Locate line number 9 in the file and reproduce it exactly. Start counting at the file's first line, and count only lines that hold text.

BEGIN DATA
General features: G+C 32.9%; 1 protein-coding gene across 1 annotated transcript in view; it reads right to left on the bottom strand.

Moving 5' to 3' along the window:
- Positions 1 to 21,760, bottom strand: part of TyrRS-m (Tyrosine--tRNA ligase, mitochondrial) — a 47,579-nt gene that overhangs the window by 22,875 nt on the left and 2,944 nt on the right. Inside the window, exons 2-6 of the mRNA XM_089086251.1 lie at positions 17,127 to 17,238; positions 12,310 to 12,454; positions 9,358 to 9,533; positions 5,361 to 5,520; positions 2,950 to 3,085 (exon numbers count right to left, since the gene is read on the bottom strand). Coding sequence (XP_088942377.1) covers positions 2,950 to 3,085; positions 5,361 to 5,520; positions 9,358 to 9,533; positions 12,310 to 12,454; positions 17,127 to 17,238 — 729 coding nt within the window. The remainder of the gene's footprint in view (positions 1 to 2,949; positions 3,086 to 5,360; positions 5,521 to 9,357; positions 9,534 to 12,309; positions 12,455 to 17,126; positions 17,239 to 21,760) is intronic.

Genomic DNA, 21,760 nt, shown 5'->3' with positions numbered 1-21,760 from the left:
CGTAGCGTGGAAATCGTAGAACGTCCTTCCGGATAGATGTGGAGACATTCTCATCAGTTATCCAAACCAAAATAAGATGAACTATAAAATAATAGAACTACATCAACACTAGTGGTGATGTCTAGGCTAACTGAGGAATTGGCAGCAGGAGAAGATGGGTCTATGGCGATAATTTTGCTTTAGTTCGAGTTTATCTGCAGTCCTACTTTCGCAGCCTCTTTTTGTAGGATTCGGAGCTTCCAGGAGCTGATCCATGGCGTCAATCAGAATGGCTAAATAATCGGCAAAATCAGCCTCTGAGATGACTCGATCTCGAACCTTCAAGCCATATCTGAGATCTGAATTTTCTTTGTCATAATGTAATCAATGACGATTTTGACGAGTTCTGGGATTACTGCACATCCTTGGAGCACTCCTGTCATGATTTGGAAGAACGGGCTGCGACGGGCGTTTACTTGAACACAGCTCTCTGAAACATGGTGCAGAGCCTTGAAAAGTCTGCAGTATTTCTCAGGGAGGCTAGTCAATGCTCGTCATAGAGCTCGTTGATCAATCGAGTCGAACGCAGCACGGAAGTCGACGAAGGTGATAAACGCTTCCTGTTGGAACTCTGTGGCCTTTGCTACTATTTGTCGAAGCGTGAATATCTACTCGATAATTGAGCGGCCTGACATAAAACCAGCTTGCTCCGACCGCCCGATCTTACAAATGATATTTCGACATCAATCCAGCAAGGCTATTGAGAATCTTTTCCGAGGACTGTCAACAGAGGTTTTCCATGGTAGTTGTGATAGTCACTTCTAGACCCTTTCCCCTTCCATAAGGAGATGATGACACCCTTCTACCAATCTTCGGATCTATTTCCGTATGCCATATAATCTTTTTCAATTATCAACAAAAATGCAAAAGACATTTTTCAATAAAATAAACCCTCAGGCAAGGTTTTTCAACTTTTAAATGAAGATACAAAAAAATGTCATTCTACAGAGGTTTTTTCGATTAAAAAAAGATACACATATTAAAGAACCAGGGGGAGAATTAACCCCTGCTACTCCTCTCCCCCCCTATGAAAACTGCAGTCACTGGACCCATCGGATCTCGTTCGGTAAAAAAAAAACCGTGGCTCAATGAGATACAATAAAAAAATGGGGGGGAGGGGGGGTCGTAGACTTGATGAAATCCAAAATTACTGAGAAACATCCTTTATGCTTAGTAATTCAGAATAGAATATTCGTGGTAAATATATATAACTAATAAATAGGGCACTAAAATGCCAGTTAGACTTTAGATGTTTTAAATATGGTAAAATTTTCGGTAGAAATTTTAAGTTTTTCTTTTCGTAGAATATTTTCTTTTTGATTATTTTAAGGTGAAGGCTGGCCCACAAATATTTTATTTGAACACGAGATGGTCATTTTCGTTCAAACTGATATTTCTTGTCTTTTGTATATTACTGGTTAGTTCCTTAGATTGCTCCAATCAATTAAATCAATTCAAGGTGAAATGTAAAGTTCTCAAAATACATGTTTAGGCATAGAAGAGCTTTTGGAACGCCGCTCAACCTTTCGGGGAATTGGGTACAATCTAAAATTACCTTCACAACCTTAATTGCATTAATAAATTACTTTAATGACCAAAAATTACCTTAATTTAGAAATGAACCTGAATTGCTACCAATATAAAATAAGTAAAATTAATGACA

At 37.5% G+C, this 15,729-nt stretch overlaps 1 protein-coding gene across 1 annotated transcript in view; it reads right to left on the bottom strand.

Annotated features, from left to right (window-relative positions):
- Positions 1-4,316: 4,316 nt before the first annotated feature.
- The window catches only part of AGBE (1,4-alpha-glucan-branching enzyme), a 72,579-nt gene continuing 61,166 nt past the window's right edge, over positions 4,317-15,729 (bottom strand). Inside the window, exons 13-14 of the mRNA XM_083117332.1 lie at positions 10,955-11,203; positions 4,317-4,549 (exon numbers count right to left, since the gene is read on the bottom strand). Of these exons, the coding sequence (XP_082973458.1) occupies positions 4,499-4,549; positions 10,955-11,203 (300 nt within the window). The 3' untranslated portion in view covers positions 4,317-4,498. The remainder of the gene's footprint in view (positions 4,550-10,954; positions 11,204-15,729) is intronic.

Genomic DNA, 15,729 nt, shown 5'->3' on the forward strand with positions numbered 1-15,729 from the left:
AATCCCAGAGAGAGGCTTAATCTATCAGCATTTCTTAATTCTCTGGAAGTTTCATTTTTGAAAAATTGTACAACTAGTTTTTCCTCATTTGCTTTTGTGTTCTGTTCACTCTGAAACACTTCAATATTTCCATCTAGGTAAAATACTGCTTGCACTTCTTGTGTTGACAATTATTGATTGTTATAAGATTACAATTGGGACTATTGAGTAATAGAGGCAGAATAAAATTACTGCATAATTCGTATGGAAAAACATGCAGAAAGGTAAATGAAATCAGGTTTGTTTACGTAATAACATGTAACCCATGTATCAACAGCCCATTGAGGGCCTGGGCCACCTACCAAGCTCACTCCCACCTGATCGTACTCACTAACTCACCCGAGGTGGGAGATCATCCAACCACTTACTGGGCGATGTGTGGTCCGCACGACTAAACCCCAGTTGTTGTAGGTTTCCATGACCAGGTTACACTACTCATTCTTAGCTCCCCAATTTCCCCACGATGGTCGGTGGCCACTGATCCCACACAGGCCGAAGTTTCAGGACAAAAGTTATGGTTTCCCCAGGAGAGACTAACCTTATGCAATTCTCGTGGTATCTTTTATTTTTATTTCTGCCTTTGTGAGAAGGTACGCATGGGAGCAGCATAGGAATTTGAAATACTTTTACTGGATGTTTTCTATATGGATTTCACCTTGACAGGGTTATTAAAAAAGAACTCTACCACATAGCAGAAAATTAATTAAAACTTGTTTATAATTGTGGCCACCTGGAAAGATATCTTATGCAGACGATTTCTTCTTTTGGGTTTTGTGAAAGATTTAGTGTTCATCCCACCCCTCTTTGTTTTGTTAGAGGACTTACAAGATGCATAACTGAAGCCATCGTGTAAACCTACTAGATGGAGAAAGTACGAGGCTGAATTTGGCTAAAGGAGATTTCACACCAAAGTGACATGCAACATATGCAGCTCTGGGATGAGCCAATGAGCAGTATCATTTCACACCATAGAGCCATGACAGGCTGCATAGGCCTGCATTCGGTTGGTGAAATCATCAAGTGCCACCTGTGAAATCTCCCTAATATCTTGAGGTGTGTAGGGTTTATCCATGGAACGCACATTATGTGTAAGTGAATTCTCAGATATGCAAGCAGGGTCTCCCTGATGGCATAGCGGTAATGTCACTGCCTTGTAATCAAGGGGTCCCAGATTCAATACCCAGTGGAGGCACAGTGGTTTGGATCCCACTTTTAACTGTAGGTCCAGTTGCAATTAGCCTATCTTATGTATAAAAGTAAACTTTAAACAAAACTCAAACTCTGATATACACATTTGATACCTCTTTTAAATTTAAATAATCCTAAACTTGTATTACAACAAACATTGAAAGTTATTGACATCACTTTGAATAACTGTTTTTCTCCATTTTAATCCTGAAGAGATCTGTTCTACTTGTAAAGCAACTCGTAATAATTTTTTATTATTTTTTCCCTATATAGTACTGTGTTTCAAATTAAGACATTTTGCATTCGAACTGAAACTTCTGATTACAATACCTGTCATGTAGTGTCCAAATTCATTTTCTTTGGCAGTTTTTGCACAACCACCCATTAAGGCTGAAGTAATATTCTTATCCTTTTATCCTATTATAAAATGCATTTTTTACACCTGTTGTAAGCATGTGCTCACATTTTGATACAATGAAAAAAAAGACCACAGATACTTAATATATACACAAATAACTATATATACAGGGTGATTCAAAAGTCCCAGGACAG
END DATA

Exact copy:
- The window catches only part of AGBE (1,4-alpha-glucan-branching enzyme), a 72,579-nt gene continuing 61,166 nt past the window's right edge, over positions 4,317-15,729 (bottom strand). Inside the window, exons 13-14 of the mRNA XM_083117332.1 lie at positions 10,955-11,203; positions 4,317-4,549 (exon numbers count right to left, since the gene is read on the bottom strand). Of these exons, the coding sequence (XP_082973458.1) occupies positions 4,499-4,549; positions 10,955-11,203 (300 nt within the window). The 3' untranslated portion in view covers positions 4,317-4,498. The remainder of the gene's footprint in view (positions 4,550-10,954; positions 11,204-15,729) is intronic.